Cities are the natural ecosystem for architects but cities are a complex system difficult to be understood.
This class will provide the main tools to manage the complexity of the city of today, backed by the author’s
accumulated experience in the field in the past twenty years.


Digital disruption will provide new opportunities at city scale to effectively address emerging challenges like
globalization, demographic and climate change affecting our built environment. In a globalized world, Digital Cities need to continually offer the easiest, most accessible places to live, learn, work, travel and play.


Through real examples of innovative development, Flavio Tejada will explore the increasing relationship  etween technology, real estate investment and the making of future cities.

 

 

Lecture 3: Global urban processes

Why should anyone care about the ‘global city’? Certainly, the application to the analysis of real problems
of renewed concepts is key. A global approach is needed to address the challenges and practicalities of
urbanism in the new generation of global(ising) cities.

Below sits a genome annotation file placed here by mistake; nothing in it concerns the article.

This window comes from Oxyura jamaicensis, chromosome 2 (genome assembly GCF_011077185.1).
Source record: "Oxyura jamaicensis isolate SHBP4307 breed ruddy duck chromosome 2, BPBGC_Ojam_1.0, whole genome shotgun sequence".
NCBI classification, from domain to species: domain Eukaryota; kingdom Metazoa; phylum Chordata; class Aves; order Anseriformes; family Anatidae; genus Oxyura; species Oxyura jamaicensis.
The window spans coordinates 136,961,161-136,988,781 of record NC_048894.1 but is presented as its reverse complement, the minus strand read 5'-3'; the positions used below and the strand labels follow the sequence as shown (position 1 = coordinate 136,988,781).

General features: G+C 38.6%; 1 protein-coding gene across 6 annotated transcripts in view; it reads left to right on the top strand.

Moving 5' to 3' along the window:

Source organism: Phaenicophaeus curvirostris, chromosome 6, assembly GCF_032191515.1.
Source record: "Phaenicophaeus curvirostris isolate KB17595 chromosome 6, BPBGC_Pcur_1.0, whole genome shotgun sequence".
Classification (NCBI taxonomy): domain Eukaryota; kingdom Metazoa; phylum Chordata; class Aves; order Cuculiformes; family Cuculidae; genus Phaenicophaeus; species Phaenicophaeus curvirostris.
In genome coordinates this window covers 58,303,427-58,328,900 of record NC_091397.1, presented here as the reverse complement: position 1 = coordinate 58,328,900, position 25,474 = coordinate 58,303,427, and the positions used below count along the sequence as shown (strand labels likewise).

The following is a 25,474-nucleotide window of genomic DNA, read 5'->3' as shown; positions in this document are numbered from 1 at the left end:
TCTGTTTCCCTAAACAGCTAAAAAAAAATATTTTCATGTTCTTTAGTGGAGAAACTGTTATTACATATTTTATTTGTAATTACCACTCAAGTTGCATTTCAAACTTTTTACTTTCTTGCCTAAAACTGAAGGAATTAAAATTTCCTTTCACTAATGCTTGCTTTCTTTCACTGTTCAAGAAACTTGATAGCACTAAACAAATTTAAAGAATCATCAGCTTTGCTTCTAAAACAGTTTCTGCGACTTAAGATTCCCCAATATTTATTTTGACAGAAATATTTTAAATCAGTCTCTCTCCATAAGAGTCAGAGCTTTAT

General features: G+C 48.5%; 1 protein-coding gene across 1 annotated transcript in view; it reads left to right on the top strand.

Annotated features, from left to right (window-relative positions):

The speed in which cities evolve and shift can leave professionals paralyzed in astonishment, however it is
not yet the time to act. Today it is the time to think, it is of utmost importance to focus on theoretical research and the integration of the various geographical and social scales that make up the territory and the city. The experimentation and research on the process of creating the contemporary landscape must be addressed from a multi-faceted and both global and local way, in an effort of comprehending all stakeholders and situations involved.


Tono Fernández Usón will focus his lecture on depicting the current situation of the complex current urban context in the different scales that integrate the city and the territory, from a global perspective, after his experience developing urban projects in South America and India.

 


Day 2. ICT IN CITIES

 Urban flows and digital footprints
 The city as an innovation platform
 The digital transformation: upgrading citizens experience and city management

 


Lecture 1: Urban flows and digital footprints

In a complex world of unlabeled data and humongous datasets, effective visualization helps users analyze
and reason about data and evidence. It makes complex data more accessible, understandable and usable.
The session focuses on the spatial analysis of urban and social dynamics through the application of Geographic Information Systems. Gustavo Romanillos Arroyo is currently part of the research team of
INSIGHT (Innovative Policy Modeling and Governance Tools for Sustainable Post-Crisis Urban Development) and TRANSBICI projects, from which he launches the initiative Huellaciclistademadrid.

 

Gustavo Romanillos Arroyo will be speaking about how to visualize the relation of Airbnb's irruption in cities with mass tourism and the collapse of historical city centers.

 


Lecture 2: The city as an innovation platform